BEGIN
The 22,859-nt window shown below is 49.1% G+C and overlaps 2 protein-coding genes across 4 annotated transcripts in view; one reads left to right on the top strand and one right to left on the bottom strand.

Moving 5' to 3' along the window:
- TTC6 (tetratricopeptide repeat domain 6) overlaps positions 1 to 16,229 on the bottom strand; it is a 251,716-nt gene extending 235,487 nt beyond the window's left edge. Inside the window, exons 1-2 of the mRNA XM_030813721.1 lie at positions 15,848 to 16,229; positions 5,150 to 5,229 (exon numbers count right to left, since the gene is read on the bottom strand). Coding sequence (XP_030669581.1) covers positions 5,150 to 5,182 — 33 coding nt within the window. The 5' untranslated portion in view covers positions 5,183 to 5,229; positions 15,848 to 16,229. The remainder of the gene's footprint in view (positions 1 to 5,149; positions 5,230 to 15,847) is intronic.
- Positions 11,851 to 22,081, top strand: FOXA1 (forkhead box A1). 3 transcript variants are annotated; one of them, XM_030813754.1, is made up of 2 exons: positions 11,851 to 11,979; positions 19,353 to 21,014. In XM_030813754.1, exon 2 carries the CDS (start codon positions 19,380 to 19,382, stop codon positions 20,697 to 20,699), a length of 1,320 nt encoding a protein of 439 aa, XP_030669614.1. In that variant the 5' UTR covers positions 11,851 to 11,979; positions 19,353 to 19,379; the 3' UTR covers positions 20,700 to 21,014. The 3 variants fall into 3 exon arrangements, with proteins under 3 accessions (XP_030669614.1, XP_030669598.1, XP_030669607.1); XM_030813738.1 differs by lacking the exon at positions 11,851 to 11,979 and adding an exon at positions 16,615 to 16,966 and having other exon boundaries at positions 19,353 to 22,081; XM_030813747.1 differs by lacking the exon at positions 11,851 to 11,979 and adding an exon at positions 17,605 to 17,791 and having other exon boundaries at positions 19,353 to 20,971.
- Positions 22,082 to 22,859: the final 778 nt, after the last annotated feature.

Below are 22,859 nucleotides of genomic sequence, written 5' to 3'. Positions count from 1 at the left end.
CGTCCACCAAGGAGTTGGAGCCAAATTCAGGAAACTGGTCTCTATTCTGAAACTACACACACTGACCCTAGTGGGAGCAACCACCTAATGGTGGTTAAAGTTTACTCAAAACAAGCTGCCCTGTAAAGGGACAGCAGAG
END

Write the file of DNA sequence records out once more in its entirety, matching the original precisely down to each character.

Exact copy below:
The 22,859-nt window shown below is 49.1% G+C and overlaps 2 protein-coding genes across 4 annotated transcripts in view; one reads left to right on the top strand and one right to left on the bottom strand.

Moving 5' to 3' along the window:
- TTC6 (tetratricopeptide repeat domain 6) overlaps positions 1 to 16,229 on the bottom strand; it is a 251,716-nt gene extending 235,487 nt beyond the window's left edge. Inside the window, exons 1-2 of the mRNA XM_030813721.1 lie at positions 15,848 to 16,229; positions 5,150 to 5,229 (exon numbers count right to left, since the gene is read on the bottom strand). Coding sequence (XP_030669581.1) covers positions 5,150 to 5,182 — 33 coding nt within the window. The 5' untranslated portion in view covers positions 5,183 to 5,229; positions 15,848 to 16,229. The remainder of the gene's footprint in view (positions 1 to 5,149; positions 5,230 to 15,847) is intronic.
- Positions 11,851 to 22,081, top strand: FOXA1 (forkhead box A1). 3 transcript variants are annotated; one of them, XM_030813754.1, is made up of 2 exons: positions 11,851 to 11,979; positions 19,353 to 21,014. In XM_030813754.1, exon 2 carries the CDS (start codon positions 19,380 to 19,382, stop codon positions 20,697 to 20,699), a length of 1,320 nt encoding a protein of 439 aa, XP_030669614.1. In that variant the 5' UTR covers positions 11,851 to 11,979; positions 19,353 to 19,379; the 3' UTR covers positions 20,700 to 21,014. The 3 variants fall into 3 exon arrangements, with proteins under 3 accessions (XP_030669614.1, XP_030669598.1, XP_030669607.1); XM_030813738.1 differs by lacking the exon at positions 11,851 to 11,979 and adding an exon at positions 16,615 to 16,966 and having other exon boundaries at positions 19,353 to 22,081; XM_030813747.1 differs by lacking the exon at positions 11,851 to 11,979 and adding an exon at positions 17,605 to 17,791 and having other exon boundaries at positions 19,353 to 20,971.
- Positions 22,082 to 22,859: the final 778 nt, after the last annotated feature.

Below are 22,859 nucleotides of genomic sequence, written 5' to 3'. Positions count from 1 at the left end.
CGTCCACCAAGGAGTTGGAGCCAAATTCAGGAAACTGGTCTCTATTCTGAAACTACACACACTGACCCTAGTGGGAGCAACCACCTAATGGTGGTTAAAGTTTACTCAAAACAAGCTGCCCTGTAAAGGGACAGCAGAG